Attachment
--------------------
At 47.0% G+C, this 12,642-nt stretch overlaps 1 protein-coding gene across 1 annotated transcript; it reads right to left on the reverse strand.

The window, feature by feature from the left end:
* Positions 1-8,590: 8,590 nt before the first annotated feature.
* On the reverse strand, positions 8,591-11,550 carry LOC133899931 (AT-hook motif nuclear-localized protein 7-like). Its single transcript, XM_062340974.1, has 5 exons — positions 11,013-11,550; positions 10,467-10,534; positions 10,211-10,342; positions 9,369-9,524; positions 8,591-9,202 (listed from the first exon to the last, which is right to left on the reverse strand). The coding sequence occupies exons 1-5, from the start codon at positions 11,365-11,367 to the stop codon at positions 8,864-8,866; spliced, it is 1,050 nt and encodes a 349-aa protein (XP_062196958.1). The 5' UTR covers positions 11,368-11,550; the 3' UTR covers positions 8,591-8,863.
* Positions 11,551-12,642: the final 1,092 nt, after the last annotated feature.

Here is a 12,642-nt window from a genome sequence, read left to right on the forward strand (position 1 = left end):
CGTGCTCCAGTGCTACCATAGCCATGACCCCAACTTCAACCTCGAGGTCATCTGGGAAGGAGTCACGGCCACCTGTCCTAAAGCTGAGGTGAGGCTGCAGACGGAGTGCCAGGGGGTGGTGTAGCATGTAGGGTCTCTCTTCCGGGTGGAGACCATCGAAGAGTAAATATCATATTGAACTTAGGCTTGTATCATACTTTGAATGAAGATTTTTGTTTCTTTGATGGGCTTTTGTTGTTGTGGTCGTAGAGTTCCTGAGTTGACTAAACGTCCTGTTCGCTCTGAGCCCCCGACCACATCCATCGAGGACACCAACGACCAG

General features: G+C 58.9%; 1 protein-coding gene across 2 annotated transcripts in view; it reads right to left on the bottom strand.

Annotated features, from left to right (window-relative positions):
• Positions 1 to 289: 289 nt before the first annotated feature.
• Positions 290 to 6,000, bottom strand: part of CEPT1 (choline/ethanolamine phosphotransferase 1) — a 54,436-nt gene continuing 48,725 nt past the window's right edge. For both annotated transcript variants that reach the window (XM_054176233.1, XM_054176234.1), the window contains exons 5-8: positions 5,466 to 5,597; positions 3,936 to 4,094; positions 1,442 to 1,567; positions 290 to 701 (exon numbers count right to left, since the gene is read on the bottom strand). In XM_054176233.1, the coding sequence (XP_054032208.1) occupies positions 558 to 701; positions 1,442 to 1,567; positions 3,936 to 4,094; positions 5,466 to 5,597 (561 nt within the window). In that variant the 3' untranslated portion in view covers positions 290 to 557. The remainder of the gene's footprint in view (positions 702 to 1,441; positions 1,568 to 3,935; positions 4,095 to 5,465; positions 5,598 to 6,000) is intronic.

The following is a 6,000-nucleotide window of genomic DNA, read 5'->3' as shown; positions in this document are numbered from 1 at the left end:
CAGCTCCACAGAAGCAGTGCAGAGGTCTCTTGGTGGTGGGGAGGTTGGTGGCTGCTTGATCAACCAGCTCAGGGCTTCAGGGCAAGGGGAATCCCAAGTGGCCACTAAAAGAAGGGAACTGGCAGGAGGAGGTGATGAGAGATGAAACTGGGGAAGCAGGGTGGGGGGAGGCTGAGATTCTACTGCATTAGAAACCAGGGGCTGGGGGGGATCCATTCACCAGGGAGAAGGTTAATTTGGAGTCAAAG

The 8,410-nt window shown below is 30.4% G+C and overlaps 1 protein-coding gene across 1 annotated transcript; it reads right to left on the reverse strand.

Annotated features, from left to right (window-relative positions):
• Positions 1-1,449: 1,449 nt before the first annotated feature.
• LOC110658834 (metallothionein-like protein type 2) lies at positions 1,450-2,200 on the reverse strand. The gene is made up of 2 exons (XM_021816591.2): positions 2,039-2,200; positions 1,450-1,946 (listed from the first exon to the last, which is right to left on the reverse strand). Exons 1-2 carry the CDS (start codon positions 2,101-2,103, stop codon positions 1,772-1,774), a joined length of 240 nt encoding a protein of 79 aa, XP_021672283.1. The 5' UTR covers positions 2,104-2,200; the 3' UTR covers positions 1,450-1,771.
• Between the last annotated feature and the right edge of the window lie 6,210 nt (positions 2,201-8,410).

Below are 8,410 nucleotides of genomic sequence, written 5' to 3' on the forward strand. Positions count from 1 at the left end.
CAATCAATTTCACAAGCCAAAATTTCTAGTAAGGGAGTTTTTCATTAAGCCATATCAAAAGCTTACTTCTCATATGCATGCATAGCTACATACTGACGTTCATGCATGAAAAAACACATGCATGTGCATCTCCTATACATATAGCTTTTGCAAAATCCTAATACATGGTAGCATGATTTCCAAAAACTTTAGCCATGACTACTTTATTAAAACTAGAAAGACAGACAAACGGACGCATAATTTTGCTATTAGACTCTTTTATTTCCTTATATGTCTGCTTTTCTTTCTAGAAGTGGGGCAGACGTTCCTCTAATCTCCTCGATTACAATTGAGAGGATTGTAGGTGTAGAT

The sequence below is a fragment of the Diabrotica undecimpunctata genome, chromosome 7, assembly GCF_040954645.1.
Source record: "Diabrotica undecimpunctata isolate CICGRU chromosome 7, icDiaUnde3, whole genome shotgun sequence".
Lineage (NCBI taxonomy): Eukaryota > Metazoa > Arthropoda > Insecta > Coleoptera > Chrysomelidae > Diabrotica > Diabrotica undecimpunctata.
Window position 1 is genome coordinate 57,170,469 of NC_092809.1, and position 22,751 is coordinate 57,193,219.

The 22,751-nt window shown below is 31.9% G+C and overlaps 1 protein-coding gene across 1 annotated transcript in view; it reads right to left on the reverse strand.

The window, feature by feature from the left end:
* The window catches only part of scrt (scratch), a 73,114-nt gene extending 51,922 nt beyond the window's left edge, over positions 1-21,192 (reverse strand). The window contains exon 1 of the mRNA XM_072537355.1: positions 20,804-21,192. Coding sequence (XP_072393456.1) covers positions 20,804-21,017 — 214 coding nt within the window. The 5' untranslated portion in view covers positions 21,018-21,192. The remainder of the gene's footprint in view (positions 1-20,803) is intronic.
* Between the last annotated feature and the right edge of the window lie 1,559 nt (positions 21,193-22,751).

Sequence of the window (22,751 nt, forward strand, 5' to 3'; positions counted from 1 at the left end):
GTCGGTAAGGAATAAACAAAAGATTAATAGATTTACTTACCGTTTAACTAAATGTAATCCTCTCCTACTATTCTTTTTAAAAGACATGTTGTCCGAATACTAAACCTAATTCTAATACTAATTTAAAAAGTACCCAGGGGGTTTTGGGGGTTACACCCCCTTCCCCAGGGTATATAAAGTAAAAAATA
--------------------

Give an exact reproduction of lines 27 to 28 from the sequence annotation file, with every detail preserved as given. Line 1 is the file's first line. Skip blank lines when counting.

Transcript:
* The window catches only part of scrt (scratch), a 73,114-nt gene extending 51,922 nt beyond the window's left edge, over positions 1-21,192 (reverse strand). The window contains exon 1 of the mRNA XM_072537355.1: positions 20,804-21,192. Coding sequence (XP_072393456.1) covers positions 20,804-21,017 — 214 coding nt within the window. The 5' untranslated portion in view covers positions 21,018-21,192. The remainder of the gene's footprint in view (positions 1-20,803) is intronic.
* Between the last annotated feature and the right edge of the window lie 1,559 nt (positions 21,193-22,751).